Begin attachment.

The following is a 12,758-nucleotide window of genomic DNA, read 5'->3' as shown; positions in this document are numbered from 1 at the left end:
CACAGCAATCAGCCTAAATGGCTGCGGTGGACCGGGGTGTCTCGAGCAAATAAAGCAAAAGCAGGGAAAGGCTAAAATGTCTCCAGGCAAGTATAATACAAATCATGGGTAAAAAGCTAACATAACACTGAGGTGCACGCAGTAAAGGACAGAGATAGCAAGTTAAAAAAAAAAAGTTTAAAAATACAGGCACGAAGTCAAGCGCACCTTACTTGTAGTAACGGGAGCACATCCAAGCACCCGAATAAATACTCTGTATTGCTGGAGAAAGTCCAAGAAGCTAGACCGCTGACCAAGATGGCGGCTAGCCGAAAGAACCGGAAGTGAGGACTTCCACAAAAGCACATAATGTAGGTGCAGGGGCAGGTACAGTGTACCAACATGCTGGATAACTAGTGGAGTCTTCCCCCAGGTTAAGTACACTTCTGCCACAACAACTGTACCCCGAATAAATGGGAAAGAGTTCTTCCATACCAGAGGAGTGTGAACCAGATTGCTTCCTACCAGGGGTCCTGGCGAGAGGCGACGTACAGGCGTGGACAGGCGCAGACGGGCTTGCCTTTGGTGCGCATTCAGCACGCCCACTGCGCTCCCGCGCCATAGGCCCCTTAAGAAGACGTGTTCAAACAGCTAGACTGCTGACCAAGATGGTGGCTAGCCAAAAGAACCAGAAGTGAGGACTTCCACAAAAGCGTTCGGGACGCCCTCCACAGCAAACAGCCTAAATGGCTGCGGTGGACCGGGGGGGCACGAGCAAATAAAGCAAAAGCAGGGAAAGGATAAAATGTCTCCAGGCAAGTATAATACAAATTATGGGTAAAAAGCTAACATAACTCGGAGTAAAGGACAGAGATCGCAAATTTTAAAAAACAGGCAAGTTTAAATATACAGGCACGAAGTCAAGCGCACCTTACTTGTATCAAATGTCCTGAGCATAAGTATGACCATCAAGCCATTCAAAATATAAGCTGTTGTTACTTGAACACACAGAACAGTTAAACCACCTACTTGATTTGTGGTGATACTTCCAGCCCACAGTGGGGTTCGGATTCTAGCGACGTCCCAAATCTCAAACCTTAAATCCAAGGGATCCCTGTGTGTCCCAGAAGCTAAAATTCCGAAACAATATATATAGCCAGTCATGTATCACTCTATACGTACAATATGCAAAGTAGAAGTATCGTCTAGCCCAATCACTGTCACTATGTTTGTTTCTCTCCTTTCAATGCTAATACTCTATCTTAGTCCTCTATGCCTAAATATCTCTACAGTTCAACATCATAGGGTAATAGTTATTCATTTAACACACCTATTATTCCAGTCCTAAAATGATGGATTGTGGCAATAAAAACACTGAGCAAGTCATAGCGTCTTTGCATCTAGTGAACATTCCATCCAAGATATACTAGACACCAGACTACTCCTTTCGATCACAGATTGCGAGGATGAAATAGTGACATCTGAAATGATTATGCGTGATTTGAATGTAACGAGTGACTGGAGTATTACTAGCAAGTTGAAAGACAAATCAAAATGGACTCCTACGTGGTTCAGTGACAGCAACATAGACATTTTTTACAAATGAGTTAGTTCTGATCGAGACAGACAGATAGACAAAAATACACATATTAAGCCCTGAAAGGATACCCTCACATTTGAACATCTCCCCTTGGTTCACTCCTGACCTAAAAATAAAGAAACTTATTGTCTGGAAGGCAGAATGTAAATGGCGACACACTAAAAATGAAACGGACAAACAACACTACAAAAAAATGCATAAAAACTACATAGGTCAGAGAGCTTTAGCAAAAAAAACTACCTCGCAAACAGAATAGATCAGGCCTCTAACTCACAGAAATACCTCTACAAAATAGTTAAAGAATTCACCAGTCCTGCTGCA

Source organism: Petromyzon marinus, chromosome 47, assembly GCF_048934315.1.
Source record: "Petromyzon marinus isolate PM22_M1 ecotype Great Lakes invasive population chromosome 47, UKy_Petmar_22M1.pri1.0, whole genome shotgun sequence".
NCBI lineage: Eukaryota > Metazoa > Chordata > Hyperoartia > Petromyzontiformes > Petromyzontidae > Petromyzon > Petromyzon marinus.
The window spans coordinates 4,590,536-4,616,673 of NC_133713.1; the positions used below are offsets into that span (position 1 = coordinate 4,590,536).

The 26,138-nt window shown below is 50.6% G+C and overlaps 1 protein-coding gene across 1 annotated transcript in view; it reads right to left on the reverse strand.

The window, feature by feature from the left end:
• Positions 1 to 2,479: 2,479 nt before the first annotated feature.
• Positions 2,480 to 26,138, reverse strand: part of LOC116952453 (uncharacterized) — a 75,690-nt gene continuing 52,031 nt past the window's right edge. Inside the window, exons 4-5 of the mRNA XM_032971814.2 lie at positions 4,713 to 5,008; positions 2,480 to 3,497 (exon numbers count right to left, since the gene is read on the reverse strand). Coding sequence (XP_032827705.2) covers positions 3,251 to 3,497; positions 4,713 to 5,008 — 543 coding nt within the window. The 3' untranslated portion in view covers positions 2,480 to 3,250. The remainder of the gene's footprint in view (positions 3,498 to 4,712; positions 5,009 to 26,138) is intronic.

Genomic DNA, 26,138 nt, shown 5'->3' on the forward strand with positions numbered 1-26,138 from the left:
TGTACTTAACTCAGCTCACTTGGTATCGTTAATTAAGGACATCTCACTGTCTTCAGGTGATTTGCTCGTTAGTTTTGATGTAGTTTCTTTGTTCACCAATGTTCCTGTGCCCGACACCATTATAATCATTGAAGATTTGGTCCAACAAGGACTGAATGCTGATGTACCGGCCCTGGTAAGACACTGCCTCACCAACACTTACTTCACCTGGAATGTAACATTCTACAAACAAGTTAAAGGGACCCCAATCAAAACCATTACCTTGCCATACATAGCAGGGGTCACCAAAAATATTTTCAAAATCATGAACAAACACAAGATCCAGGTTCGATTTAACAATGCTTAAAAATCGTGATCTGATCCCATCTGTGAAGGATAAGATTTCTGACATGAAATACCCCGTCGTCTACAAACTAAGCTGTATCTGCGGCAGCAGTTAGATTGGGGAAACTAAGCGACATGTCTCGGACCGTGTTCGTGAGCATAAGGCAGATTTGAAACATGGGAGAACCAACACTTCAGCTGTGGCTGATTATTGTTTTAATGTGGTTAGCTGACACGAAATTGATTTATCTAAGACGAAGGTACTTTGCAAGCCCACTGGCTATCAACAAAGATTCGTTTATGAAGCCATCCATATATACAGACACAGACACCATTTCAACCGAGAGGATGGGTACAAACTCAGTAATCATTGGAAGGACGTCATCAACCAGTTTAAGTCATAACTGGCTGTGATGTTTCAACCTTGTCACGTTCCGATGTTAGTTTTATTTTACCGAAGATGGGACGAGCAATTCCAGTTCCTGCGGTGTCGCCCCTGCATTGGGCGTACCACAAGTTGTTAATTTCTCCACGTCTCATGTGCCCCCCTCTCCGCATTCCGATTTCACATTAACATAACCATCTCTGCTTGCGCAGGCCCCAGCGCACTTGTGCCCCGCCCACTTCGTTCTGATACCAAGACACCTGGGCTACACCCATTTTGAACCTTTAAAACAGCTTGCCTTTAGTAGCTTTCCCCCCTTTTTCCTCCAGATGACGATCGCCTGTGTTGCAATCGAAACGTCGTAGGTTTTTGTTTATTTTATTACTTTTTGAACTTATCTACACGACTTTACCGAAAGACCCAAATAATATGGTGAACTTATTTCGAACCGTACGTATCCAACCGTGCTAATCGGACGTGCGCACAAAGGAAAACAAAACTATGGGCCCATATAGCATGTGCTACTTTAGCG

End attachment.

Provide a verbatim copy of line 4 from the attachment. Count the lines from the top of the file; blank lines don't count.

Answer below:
Source record: "Petromyzon marinus isolate PM22_M1 ecotype Great Lakes invasive population chromosome 47, UKy_Petmar_22M1.pri1.0, whole genome shotgun sequence".